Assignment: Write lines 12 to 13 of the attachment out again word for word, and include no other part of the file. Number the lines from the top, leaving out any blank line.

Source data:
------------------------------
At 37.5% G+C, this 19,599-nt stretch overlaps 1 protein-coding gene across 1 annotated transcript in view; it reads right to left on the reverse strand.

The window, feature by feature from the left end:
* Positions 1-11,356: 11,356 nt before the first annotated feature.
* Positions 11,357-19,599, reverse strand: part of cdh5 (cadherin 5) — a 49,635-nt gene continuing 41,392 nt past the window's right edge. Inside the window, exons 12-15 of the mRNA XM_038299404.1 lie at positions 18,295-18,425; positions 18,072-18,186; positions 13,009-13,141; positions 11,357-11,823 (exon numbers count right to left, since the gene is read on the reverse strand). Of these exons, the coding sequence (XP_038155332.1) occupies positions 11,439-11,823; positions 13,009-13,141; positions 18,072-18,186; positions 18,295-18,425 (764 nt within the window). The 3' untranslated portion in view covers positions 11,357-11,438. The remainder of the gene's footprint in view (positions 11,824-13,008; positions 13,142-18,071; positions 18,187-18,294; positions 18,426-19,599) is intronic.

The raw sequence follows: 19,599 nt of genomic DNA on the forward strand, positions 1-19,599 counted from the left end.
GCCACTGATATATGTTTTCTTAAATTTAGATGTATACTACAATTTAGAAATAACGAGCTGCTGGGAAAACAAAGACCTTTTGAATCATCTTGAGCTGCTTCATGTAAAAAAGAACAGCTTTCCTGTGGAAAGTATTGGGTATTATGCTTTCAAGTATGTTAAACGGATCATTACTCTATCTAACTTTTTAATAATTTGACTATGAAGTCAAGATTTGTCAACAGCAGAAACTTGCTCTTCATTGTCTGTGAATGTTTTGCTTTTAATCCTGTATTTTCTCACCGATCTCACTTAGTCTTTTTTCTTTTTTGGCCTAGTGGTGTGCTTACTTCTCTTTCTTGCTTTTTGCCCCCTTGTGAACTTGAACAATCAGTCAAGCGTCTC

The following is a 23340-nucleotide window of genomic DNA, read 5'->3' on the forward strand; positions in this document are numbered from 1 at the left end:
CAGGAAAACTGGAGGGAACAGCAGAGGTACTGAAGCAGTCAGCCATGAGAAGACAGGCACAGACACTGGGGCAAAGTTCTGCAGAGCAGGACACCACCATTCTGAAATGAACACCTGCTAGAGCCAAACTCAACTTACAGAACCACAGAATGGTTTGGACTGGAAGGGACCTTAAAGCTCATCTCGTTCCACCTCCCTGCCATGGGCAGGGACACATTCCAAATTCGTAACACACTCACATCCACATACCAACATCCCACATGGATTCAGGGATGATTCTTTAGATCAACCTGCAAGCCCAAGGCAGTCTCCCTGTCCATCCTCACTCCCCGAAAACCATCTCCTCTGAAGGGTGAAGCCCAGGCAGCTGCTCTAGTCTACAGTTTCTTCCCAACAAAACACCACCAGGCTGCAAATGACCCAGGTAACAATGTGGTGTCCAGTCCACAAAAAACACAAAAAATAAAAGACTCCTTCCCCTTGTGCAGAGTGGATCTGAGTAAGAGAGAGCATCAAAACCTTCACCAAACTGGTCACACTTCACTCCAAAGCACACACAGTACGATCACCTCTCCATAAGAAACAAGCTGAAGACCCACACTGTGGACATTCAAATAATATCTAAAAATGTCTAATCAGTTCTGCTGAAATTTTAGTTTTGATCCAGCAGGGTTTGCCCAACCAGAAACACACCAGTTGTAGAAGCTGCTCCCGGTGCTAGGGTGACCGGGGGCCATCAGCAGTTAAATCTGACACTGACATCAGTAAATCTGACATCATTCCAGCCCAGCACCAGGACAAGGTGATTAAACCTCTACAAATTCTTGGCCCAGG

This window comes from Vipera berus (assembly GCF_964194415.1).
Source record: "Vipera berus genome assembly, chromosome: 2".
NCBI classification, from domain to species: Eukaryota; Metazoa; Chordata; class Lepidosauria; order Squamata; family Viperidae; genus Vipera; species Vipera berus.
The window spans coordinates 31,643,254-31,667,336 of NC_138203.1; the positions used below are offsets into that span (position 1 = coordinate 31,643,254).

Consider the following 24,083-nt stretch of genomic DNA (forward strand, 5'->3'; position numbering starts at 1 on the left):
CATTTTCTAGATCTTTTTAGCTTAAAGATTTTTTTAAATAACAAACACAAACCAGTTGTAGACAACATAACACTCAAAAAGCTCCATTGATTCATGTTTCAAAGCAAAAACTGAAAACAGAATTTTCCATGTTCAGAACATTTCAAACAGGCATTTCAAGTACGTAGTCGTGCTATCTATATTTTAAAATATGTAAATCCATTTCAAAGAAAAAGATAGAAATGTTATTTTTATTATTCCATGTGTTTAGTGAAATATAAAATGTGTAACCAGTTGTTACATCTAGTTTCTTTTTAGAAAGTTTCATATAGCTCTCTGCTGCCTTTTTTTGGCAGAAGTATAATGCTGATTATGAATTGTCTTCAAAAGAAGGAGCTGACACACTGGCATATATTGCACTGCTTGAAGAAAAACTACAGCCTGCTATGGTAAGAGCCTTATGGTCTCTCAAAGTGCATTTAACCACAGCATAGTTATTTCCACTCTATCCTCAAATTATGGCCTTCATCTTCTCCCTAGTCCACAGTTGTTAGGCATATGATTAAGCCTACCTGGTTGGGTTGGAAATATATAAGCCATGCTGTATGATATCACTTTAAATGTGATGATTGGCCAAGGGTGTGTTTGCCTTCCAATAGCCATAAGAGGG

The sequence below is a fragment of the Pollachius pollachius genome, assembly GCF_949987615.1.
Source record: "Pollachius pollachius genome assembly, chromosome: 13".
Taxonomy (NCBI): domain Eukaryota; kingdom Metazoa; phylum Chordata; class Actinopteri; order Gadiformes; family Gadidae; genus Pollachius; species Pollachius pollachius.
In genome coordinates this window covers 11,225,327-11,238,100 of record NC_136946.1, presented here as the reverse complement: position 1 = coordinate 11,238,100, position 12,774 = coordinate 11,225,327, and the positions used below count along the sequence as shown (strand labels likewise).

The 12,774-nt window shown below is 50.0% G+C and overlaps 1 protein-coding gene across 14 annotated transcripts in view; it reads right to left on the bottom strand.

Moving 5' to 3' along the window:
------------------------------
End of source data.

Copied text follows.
The window spans coordinates 31,643,254-31,667,336 of NC_138203.1; the positions used below are offsets into that span (position 1 = coordinate 31,643,254).

Consider the following 24,083-nt stretch of genomic DNA (forward strand, 5'->3'; position numbering starts at 1 on the left):